Mustang Tales

April 21, 2023 Vol. 3 Issue 68

Message from the Principal

Dear Families:

Thank you for supporting the School of Excellence Night; it was a huge success! The evening showcased your talented children, a great dinner and a wonderful Spanish performance along with many cool exhibits throughout the building.

Our intermediate students have been working incredibly hard on CMAS, and I have no doubt that they have given it their all during these assessments. As we await the results, which often do not come until July/August, it is important to remember that these tests are just one small piece of the puzzle when it comes to evaluating our students' academic progress.

We use a variety of methods to ensure we have a complete understanding of each child's unique strengths and areas for growth. In the next two weeks, all grades will complete iReady testing for both reading and math. We administer this assessment at the beginning of the year, middle of the year and end of the year. The data we collect helps us identify progress and determine areas of growth for students and our school.

We will also administer DIBELS, Dynamic Indicators of Basic Early Literacy Skills, to students in grades K-3. This short reading assessment is given three times a year evaluating the components of reading to include: phonemic awareness, phonics, vocabulary, comprehension and fluency. The DIBELS assessment is unique to each grade level.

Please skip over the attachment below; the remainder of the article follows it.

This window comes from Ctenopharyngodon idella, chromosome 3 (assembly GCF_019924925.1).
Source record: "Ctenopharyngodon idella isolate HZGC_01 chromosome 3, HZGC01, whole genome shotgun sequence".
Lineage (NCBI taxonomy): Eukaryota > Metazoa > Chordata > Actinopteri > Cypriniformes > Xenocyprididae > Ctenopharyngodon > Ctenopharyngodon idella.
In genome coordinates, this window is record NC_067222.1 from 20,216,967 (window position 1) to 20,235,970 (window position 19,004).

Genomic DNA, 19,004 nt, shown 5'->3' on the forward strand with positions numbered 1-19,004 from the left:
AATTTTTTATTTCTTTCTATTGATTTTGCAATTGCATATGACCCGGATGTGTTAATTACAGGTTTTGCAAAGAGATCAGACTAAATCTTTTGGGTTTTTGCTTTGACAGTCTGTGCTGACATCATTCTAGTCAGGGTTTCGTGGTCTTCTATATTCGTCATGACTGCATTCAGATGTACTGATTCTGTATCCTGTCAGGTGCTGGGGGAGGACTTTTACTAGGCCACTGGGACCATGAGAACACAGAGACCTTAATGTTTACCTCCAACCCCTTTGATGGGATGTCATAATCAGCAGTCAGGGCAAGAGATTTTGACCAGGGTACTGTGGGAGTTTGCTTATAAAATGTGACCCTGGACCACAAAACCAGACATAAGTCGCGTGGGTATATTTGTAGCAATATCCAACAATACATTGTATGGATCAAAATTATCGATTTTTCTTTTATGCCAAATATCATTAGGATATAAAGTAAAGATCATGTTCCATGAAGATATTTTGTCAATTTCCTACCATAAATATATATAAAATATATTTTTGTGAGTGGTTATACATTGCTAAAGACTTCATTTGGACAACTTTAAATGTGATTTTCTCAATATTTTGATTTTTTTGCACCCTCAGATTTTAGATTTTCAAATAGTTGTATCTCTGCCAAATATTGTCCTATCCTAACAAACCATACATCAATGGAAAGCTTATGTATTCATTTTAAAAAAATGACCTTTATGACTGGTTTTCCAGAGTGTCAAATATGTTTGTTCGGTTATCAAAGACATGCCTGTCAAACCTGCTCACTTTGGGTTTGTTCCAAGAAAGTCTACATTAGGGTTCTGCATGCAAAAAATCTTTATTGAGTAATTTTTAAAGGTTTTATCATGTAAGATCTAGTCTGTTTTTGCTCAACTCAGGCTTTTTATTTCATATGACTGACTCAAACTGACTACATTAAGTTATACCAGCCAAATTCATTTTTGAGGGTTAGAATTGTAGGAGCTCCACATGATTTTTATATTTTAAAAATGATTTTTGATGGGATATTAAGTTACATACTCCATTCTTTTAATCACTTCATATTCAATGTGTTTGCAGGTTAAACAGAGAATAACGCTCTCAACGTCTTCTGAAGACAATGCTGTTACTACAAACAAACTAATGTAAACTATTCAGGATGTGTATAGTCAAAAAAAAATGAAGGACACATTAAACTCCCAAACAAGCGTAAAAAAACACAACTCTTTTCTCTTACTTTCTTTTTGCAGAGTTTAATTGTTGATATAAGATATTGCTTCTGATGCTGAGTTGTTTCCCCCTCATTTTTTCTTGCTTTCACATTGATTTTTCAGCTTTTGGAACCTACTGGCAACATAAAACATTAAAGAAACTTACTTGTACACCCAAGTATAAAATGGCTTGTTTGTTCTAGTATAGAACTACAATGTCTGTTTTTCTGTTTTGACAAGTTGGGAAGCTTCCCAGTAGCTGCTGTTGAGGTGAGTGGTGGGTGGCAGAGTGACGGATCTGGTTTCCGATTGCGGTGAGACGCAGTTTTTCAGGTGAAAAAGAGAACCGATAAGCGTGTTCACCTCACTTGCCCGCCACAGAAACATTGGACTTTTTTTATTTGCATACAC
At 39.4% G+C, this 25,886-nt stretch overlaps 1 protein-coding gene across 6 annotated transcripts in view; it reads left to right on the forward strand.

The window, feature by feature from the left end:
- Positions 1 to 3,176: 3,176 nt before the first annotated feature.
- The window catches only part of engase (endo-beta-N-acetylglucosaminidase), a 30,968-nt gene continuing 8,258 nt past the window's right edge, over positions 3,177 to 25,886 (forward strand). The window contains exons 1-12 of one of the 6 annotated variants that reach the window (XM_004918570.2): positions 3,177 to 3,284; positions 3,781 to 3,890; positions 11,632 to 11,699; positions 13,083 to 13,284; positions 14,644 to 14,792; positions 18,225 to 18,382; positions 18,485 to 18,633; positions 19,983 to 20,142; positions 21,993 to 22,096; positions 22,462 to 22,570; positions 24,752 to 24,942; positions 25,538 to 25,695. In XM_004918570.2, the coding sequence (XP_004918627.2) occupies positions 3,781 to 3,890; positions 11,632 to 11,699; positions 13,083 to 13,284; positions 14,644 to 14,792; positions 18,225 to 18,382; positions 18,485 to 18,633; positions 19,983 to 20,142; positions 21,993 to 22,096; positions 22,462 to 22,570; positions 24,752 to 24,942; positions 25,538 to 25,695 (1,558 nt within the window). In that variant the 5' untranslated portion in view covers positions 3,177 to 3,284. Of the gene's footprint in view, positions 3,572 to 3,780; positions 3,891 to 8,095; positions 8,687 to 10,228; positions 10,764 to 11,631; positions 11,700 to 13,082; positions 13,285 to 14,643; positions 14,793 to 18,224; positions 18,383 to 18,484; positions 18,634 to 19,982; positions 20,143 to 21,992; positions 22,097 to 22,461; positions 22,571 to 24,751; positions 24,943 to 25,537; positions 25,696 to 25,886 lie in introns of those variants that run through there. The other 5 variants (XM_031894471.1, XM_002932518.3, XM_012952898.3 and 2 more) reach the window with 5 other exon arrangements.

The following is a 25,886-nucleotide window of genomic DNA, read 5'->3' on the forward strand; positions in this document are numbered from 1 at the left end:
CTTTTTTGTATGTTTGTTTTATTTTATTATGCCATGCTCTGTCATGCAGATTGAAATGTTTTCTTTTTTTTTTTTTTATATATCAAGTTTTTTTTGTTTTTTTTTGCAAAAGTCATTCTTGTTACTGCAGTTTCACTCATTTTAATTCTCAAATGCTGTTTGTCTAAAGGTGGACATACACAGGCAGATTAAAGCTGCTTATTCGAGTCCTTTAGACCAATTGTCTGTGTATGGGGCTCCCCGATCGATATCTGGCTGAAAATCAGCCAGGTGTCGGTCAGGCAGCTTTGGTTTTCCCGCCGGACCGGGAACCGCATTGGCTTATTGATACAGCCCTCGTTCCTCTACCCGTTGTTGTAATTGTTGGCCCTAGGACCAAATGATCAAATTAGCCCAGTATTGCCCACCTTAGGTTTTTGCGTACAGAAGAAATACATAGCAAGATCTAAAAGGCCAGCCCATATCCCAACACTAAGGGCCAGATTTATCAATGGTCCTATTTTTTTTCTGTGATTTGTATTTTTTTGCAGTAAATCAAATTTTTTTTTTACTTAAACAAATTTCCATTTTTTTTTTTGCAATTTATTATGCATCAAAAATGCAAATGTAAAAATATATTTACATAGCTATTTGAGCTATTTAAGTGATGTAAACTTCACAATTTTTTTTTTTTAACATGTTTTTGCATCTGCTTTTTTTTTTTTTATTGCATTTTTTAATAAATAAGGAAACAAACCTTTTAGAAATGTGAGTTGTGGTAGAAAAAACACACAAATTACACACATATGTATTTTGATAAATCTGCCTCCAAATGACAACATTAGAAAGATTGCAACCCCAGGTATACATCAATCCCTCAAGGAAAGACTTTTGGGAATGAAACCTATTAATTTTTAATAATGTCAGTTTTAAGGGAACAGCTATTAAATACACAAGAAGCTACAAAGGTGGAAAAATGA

As we look forward, I want to assure you that we remain fully committed to providing your children with a top-notch education that meets their individual needs. We are constantly evaluating our curriculum and instructional practices to ensure that we are offering the best possible learning experiences for our amazing students. As many of you know, we began a new math curriculum this year after piloting Eureka Squared last year and we will begin an ELA pilot in the fall, Benchmark Advance.

We know that we can't do this work alone. That's why I am so incredibly grateful for your ongoing support and partnership. Whether it's volunteering in the classroom, attending parent-teacher conferences, or simply staying engaged with your child's learning, your involvement is truly invaluable.

As we move ahead, I encourage you to keep in close touch with us and to reach out if you have any questions or concerns. We are here to support you and your children in every way!



School of Excellence NIght

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Important Dates

  • Apr 26: Late Start Wednesday (2 Hour Delay)
  • Apr 28: Fitness Friday 7:30am-8:00am
  • 5/3/23 Late-Start Wednesday

  • 5/10/23 Late-Start Wednesday

  • 5/15 Field Day at MSHS 8:30-2:30, grades 3, 4, 5

  • 5/17/23 Late-Start Wednesday

  • 5/25 Last Day for Students: dismiss at 12:00

PAC Trivia Night

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Ask Your Experts!

First Grade

First grade mathematicians have been working hard at measuring. We know how to line up our centimeter cubes from one end point to another both vertically and horizontally. We have all been learning about what is tallest to shortest and longest to shortest. First graders have also been using their subtraction and addition skills to find out how much longer or shorter a second item is. Be on the lookout for their Inch Towns!